An appeals court on Monday rejected a bid by filmmaker Roman Polanski's attorneys to disqualify all Los Angeles Superior Court judges from considering a request to dismiss a rape case against the fugitive film director.
A three-judge panel of the California 2nd District Court of Appeal also lifted a stay on all proceedings in the 31-year-old case, sending the case back to Superior Court Judge Peter Espinoza.
The court will schedule another hearing to decide whether Polanski has be to present for the court to hear his motion to dismiss a charge that he raped a 13-year-old girl. Superior Court spokesman Allan Parachini said the court will set a hearing date on Tuesday.
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Polanski's attorney, Chad Hummel, had argued that the entire Los Angeles Superior Court bench is biased against the director because a court spokesman commented to news media that Polanski was required to be present for his hearing. He said this showed that the court had prejudged the case. A message left with Hummel on Monday night was not immediately returned.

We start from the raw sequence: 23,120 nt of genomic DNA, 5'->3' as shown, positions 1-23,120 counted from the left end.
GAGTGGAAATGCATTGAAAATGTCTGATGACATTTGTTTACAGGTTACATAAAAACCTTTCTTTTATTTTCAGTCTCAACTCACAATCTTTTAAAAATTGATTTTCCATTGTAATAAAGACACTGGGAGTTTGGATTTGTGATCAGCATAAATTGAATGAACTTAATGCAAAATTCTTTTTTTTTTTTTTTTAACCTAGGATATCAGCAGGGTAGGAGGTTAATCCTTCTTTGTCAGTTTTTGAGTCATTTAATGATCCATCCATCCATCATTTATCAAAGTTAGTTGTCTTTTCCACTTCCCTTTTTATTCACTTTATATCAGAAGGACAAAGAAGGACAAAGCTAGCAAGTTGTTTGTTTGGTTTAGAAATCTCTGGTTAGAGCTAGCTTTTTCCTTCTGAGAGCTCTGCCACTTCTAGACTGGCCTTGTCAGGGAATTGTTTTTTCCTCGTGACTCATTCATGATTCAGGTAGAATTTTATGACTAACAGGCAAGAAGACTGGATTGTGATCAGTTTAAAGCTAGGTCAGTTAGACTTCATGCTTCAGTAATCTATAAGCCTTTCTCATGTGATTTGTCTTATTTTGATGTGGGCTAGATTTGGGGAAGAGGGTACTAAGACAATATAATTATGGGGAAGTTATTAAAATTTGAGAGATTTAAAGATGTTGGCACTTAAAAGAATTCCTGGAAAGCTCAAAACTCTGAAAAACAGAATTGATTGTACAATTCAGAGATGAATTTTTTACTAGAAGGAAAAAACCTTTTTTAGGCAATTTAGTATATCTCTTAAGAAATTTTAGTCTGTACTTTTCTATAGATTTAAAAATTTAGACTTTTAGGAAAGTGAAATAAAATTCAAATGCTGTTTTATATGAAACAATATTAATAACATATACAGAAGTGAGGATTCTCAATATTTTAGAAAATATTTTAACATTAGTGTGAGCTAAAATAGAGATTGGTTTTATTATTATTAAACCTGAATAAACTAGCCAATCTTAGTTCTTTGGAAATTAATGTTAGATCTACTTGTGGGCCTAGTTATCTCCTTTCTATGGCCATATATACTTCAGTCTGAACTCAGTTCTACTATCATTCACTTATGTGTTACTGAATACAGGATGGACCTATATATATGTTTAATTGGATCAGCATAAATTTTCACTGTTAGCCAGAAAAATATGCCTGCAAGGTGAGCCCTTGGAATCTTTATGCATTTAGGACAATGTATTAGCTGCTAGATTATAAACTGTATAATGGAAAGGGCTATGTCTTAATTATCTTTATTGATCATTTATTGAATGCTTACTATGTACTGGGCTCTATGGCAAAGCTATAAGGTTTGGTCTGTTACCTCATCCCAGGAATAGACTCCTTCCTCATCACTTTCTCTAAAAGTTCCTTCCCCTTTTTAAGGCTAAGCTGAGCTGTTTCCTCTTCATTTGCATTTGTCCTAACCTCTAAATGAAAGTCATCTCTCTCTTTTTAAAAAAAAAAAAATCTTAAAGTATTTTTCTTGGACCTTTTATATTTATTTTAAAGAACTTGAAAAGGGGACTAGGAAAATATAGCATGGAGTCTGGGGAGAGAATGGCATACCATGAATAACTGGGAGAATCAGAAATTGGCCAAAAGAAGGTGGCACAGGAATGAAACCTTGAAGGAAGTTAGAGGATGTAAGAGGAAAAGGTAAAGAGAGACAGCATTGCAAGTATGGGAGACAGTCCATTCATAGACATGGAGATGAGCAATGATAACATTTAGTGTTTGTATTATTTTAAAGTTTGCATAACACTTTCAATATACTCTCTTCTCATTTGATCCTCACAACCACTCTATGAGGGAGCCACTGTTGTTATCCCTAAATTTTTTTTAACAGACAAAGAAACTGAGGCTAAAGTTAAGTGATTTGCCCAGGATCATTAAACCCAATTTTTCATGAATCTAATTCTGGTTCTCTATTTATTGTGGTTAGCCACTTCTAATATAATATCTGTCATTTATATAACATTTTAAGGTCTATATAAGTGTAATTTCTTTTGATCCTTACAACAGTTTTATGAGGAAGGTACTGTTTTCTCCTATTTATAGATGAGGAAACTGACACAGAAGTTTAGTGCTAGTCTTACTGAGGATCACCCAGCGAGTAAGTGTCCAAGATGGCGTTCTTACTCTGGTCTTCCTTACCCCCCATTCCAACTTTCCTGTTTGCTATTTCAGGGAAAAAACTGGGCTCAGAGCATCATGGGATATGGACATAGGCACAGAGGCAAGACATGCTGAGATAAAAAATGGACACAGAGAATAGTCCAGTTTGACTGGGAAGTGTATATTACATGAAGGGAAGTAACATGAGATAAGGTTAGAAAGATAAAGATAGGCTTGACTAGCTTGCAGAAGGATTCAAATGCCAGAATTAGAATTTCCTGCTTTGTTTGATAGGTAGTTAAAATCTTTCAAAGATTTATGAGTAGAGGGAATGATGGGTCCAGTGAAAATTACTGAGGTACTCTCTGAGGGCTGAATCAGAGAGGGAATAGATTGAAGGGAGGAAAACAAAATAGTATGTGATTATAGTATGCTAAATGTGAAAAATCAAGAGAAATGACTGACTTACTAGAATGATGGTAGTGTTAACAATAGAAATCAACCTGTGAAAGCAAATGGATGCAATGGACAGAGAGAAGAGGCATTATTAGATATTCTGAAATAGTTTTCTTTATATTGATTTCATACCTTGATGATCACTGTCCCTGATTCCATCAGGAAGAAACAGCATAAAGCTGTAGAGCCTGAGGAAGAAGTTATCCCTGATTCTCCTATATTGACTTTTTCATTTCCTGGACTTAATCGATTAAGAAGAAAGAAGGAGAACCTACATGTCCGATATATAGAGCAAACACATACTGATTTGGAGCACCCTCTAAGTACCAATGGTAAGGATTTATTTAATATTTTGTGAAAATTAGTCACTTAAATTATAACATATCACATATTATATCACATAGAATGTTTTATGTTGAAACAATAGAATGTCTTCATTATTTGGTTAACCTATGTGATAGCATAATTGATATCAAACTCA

Prosecutors countered that the claim was "patently frivolous" and based on "mere conclusions with no factual basis."
Polanski, 75, pleaded guilty to having sex with the girl in Los Angeles in 1978 but fled to France before he could be sentenced. He filed papers in December asking that the case be thrown out because of what his attorneys described as egregious prosecutorial and judicial misconduct surrounding his sentencing.
The new round of legal motions in the long dormant case was prompted by the release of an HBO documentary, "Roman Polanski: Wanted and Desired." Polanksi's attorneys filed a dismissal motion based on new information revealed in the documentary about actions of the now deceased trial judge. Hummel claimed the communications between the judge and prosecutor were clear misconduct and violated Polanski's constitutional rights.
The girl who was sexually violated, now a 45-year-old woman, has filed an affidavit supporting dismissal of the case.
Polanski lives in exile in France and received a directing Oscar in absentia for 2002's "The Pianist." He has also directed such classic films as "Chinatown" and "Rosemary's Baby."
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